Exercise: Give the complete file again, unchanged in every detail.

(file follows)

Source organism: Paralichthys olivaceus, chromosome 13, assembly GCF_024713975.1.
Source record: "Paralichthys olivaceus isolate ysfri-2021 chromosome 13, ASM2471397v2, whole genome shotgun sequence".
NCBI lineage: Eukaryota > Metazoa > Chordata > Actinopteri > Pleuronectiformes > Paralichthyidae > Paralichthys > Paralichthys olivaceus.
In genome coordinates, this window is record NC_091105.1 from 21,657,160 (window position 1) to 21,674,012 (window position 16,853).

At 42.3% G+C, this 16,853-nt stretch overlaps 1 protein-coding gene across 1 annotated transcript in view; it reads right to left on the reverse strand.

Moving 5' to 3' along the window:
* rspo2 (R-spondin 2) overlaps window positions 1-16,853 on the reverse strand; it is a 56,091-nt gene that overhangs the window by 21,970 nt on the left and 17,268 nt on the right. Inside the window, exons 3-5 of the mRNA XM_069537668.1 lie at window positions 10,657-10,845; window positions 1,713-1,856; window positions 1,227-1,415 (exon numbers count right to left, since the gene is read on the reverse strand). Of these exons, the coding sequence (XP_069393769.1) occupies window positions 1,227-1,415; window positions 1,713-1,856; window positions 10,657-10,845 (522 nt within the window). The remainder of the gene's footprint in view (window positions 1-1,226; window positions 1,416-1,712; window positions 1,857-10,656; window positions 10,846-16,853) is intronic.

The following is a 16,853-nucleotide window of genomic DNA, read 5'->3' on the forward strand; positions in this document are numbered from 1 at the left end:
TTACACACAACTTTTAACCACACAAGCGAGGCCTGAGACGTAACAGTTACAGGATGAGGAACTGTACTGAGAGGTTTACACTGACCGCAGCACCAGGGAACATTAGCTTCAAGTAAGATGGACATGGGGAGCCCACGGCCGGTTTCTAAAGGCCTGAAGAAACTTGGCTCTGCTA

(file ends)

Source organism: Paralichthys olivaceus, chromosome 13, assembly GCF_024713975.1.
Source record: "Paralichthys olivaceus isolate ysfri-2021 chromosome 13, ASM2471397v2, whole genome shotgun sequence".
NCBI lineage: Eukaryota > Metazoa > Chordata > Actinopteri > Pleuronectiformes > Paralichthyidae > Paralichthys > Paralichthys olivaceus.
In genome coordinates, this window is record NC_091105.1 from 21,657,160 (window position 1) to 21,674,012 (window position 16,853).

At 42.3% G+C, this 16,853-nt stretch overlaps 1 protein-coding gene across 1 annotated transcript in view; it reads right to left on the reverse strand.

Moving 5' to 3' along the window:
* rspo2 (R-spondin 2) overlaps window positions 1-16,853 on the reverse strand; it is a 56,091-nt gene that overhangs the window by 21,970 nt on the left and 17,268 nt on the right. Inside the window, exons 3-5 of the mRNA XM_069537668.1 lie at window positions 10,657-10,845; window positions 1,713-1,856; window positions 1,227-1,415 (exon numbers count right to left, since the gene is read on the reverse strand). Of these exons, the coding sequence (XP_069393769.1) occupies window positions 1,227-1,415; window positions 1,713-1,856; window positions 10,657-10,845 (522 nt within the window). The remainder of the gene's footprint in view (window positions 1-1,226; window positions 1,416-1,712; window positions 1,857-10,656; window positions 10,846-16,853) is intronic.

The following is a 16,853-nucleotide window of genomic DNA, read 5'->3' on the forward strand; positions in this document are numbered from 1 at the left end:
TTACACACAACTTTTAACCACACAAGCGAGGCCTGAGACGTAACAGTTACAGGATGAGGAACTGTACTGAGAGGTTTACACTGACCGCAGCACCAGGGAACATTAGCTTCAAGTAAGATGGACATGGGGAGCCCACGGCCGGTTTCTAAAGGCCTGAAGAAACTTGGCTCTGCTA